LEBANON JUNCTION - When the candidate filing deadline for Lebanon Junction City Council passed in August it appeared to be an uncontested race.
Exactly six candidates had signed up to run for the council’s six seats.
That was until Terry Stovall recently filed to run as a write-in candidate.
Stovall admitted he’s never served in public office, but he has been committed to public service.
In addition to lending a hand to the local Dare to Care food bank whenever he can, Stovall sits on the Lebanon Junction Parks Committee.
Asked why he wanted to run for city council, the 49-year-old said he simply felt called to serve.
“I feel if I’m going to live in the city I should do something to help improve it,” he said.
Stovall said he would like to see more businesses in Lebanon Junction, namely a grocery store.
The write-in candidate said bringing in more business would translate to much needed jobs in Lebanon Junction.
“I would like to see the city move forward,” he said, adding that people should vote for him because he’s a positive thinker and a problem solver.
Stovall’s name won’t appear on the ballot, but voters can fill in his name on election day.
A write-in candidate’s name must be written legibly and must be spelled correctly to be counted.
Formal candidates for Lebanon Junction City Council:
Larry Douglas Dangerfield --A local contractor is hoping to build upon his two terms on the Lebanon Junction City Council.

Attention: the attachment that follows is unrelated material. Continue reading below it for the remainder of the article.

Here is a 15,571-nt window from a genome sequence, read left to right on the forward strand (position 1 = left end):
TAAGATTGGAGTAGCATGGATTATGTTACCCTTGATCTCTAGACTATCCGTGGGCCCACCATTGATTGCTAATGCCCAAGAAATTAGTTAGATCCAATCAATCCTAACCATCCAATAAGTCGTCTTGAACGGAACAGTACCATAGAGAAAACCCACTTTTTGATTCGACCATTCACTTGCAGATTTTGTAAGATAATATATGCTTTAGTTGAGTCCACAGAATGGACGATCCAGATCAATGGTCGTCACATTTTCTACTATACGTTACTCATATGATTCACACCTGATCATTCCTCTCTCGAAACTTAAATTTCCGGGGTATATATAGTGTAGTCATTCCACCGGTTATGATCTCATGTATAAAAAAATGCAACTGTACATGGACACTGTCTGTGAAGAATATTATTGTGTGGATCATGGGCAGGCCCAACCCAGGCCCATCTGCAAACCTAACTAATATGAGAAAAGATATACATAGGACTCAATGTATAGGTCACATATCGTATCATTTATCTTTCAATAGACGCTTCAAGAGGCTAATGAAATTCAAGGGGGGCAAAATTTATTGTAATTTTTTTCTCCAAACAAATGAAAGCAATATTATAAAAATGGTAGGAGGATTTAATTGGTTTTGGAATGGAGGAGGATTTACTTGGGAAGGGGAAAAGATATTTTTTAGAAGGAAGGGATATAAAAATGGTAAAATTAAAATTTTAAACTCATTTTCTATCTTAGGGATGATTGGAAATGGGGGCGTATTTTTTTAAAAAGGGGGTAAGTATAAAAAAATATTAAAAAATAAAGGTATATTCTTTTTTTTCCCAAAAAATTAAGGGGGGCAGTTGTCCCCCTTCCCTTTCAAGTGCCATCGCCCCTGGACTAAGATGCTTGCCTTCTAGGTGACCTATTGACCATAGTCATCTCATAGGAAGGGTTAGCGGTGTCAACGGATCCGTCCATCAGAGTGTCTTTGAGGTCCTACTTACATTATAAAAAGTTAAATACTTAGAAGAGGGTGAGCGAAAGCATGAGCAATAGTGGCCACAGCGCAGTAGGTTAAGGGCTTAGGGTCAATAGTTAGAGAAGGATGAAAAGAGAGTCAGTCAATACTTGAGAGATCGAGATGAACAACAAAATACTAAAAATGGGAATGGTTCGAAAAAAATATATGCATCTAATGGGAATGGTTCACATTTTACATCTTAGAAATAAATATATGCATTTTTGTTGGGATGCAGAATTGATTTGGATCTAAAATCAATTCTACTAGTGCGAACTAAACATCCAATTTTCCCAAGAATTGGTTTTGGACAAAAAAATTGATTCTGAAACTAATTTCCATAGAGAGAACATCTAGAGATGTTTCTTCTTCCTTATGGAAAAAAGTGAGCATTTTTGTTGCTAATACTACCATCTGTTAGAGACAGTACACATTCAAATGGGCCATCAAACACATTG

Dangerfield, who has served on several committees and boards in addition to being on the council, said local residents should support his reelection because he’s dedicated to the city.
“I am there for the sole purpose of helping keep our city growing and being kept in a manner to ensure our children a place to grow up,” he said.
Dangerfield, 59, said the three most important issues in the council race are: health and safety, management and public events.
Dangerfield said he would continue to work with the city’s water works department and push for grant funding to improve the city’s water and sewer system.
He said it’s also important to him that the city maintain its level of qualified police officers and firemen.
With regard to management, Dangerfield said it’s important to seek growth opportunities and development, adding that he would continue to keep an eye on the city’s finances.
Dangerfield said he would like to see more community events in Lebanon Junction, as well as greater public involvement.
“We now have a spray park, our city park, ball park and community center. We need to use them,” he said.
As far as leadership goes, Dangerfield said his definition of leadership is having the capability to move forward with challenges and making the right decisions even when they’re not popular.
“It may not please everyone, but in the end if it betters the town for the most part it’s worth it.”
Billy “Ozzie” Maraman -- having served on the council since 1995, Maraman said he’ll do what it takes to make Lebanon Junction “a great, safe place to live” if reelected.